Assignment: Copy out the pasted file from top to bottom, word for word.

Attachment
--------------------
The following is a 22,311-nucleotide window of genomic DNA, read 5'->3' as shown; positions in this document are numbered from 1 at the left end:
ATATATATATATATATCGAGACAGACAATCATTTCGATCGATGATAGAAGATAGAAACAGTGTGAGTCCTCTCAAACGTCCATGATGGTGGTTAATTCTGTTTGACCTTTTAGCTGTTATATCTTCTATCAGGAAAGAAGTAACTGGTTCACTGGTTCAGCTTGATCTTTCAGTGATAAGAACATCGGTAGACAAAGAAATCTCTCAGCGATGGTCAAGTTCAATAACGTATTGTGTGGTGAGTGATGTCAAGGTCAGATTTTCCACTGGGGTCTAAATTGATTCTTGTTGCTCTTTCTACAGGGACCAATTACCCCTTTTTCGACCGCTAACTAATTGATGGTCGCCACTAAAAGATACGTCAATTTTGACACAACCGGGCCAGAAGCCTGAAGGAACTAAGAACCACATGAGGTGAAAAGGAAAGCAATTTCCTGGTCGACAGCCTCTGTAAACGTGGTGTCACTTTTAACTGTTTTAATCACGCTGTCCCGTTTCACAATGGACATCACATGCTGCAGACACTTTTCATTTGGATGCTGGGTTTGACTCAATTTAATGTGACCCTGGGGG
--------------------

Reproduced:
The following is a 22,311-nucleotide window of genomic DNA, read 5'->3' as shown; positions in this document are numbered from 1 at the left end:
ATATATATATATATATCGAGACAGACAATCATTTCGATCGATGATAGAAGATAGAAACAGTGTGAGTCCTCTCAAACGTCCATGATGGTGGTTAATTCTGTTTGACCTTTTAGCTGTTATATCTTCTATCAGGAAAGAAGTAACTGGTTCACTGGTTCAGCTTGATCTTTCAGTGATAAGAACATCGGTAGACAAAGAAATCTCTCAGCGATGGTCAAGTTCAATAACGTATTGTGTGGTGAGTGATGTCAAGGTCAGATTTTCCACTGGGGTCTAAATTGATTCTTGTTGCTCTTTCTACAGGGACCAATTACCCCTTTTTCGACCGCTAACTAATTGATGGTCGCCACTAAAAGATACGTCAATTTTGACACAACCGGGCCAGAAGCCTGAAGGAACTAAGAACCACATGAGGTGAAAAGGAAAGCAATTTCCTGGTCGACAGCCTCTGTAAACGTGGTGTCACTTTTAACTGTTTTAATCACGCTGTCCCGTTTCACAATGGACATCACATGCTGCAGACACTTTTCATTTGGATGCTGGGTTTGACTCAATTTAATGTGACCCTGGGGG